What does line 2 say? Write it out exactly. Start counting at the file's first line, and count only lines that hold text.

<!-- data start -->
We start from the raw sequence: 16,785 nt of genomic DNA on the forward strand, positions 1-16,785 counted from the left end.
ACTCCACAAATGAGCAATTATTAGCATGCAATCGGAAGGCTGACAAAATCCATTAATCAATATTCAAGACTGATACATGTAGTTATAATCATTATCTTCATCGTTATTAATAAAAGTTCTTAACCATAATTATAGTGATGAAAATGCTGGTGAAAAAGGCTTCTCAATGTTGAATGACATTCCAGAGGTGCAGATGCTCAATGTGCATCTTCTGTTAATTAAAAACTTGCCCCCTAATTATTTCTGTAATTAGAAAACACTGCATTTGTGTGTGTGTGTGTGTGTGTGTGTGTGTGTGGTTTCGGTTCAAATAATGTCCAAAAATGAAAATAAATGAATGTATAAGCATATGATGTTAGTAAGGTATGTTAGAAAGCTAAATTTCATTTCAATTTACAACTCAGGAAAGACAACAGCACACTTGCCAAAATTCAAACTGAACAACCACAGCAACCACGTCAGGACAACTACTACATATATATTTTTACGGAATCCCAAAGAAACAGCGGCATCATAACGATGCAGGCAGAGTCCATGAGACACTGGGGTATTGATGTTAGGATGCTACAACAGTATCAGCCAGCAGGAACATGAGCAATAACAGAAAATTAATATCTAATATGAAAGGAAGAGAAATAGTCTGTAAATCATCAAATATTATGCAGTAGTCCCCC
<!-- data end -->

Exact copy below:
ACTCCACAAATGAGCAATTATTAGCATGCAATCGGAAGGCTGACAAAATCCATTAATCAATATTCAAGACTGATACATGTAGTTATAATCATTATCTTCATCGTTATTAATAAAAGTTCTTAACCATAATTATAGTGATGAAAATGCTGGTGAAAAAGGCTTCTCAATGTTGAATGACATTCCAGAGGTGCAGATGCTCAATGTGCATCTTCTGTTAATTAAAAACTTGCCCCCTAATTATTTCTGTAATTAGAAAACACTGCATTTGTGTGTGTGTGTGTGTGTGTGTGTGTGTGTGGTTTCGGTTCAAATAATGTCCAAAAATGAAAATAAATGAATGTATAAGCATATGATGTTAGTAAGGTATGTTAGAAAGCTAAATTTCATTTCAATTTACAACTCAGGAAAGACAACAGCACACTTGCCAAAATTCAAACTGAACAACCACAGCAACCACGTCAGGACAACTACTACATATATATTTTTACGGAATCCCAAAGAAACAGCGGCATCATAACGATGCAGGCAGAGTCCATGAGACACTGGGGTATTGATGTTAGGATGCTACAACAGTATCAGCCAGCAGGAACATGAGCAATAACAGAAAATTAATATCTAATATGAAAGGAAGAGAAATAGTCTGTAAATCATCAAATATTATGCAGTAGTCCCCC